|Publication number||US6075968 A|
|Application number||US 08/834,958|
|Publication date||Jun 13, 2000|
|Filing date||Apr 7, 1997|
|Priority date||Apr 7, 1997|
|Publication number||08834958, 834958, US 6075968 A, US 6075968A, US-A-6075968, US6075968 A, US6075968A|
|Inventors||Lynda L. Morris, Kayla F. Hefner, Barry D. Johnson|
|Original Assignee||Apel Education Consultancy, Llc|
|Export Citation||BiBTeX, EndNote, RefMan|
|Patent Citations (18), Non-Patent Citations (3), Referenced by (56), Classifications (14), Legal Events (4)|
|External Links: USPTO, USPTO Assignment, Espacenet|
1. Field of the Invention The present invention relates to tools for educating learning disabled individuals, particularly those individuals with reading disabilities such as dyslexia.
2. The Related Art
In 1990, the United States Department of Education issued a document entitled "GOALS 2000." This document was essentially an education blueprint containing six broad objectives to be accomplished by public schools throughout the country before the turn of the century. As exemplified by the following two of the objectives, academic excellence was the predominant theme of GOALS 2000:
(1) every individual in the United States shall be able to read and write by the year 2000; and
(2) the United States will be "first" in the world in the subjects of science and math by the year 2000.
Each state was instructed to generate an outline of corresponding state-level objectives and to detail their plan for actualizing the national goals. States have responded with their intentions to turn out students who are competent workers, contributing citizens, and who will be able to effectively compete in a global economy.
The education climate established by GOALS 2000 has resulted in a re-popularization of the "3 R's" and a wave of teachers enthusiastically returning to more traditional classroom objectives, all of which have been endorsed at the highest administrative and legislative levels. Student performance indicators and scores on standardized achievement tests have become an integral part of professional evaluations of classroom teachers and in many cases the benchmark upon which to base their raises and retention. In some states, school administrators receive personal financial incentives based upon similar data. These developments, while commendable and well-intended, have produced a motivation to shuffle students who are less capable performers (particularly test takers) onto other teachers, different schools, or into programs where their work will not be calculated into the overall picture of performance. Clearly, such motivation is rudimentary and endemic.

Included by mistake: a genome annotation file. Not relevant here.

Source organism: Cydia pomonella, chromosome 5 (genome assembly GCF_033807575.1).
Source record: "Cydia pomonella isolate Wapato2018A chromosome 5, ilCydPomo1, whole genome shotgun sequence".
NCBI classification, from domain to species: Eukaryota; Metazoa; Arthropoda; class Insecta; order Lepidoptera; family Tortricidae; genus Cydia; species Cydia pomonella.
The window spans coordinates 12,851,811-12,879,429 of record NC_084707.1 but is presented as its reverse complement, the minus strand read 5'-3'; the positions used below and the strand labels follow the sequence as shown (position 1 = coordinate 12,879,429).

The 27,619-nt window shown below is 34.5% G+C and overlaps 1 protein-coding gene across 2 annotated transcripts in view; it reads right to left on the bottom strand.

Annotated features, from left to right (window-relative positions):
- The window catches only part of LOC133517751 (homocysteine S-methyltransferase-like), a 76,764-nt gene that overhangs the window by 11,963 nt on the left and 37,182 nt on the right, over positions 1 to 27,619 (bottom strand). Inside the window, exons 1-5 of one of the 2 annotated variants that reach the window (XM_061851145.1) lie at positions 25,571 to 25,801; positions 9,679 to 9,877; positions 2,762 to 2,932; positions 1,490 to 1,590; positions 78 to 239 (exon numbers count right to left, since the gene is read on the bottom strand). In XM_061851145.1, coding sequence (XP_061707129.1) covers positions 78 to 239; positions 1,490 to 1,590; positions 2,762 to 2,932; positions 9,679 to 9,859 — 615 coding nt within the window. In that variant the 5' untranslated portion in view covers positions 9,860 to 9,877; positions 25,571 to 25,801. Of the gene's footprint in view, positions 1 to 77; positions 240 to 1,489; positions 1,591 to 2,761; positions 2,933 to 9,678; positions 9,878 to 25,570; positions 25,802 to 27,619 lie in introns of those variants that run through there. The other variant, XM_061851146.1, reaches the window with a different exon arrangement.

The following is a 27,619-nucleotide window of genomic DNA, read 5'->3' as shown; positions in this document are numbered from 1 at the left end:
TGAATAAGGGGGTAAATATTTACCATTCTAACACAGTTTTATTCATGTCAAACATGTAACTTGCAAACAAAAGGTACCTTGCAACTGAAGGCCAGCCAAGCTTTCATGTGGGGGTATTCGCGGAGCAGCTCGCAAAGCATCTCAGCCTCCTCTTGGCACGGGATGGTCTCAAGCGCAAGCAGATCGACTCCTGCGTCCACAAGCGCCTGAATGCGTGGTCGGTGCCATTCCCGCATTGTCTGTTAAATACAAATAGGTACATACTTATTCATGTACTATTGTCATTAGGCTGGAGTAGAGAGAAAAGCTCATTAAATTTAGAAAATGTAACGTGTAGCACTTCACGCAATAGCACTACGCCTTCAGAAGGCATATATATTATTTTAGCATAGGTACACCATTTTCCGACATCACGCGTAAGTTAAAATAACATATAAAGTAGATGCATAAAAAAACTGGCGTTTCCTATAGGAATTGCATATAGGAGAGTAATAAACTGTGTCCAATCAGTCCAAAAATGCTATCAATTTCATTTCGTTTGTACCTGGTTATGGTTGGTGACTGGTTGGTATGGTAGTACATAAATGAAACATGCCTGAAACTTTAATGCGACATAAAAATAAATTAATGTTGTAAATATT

In terms of students, the amount of information and the pace with which it is presented in schools has never been greater; the competition to access further or higher educational opportunities begins earlier and has never been more fierce. Furthermore, jobs such as welding, plumbing, truck driving, etc., largely independent of language skills and once considered as viable options for poor readers and spellers, are often obtainable now only through rigorous training courses that rely on written manuals and paper and pencil tests.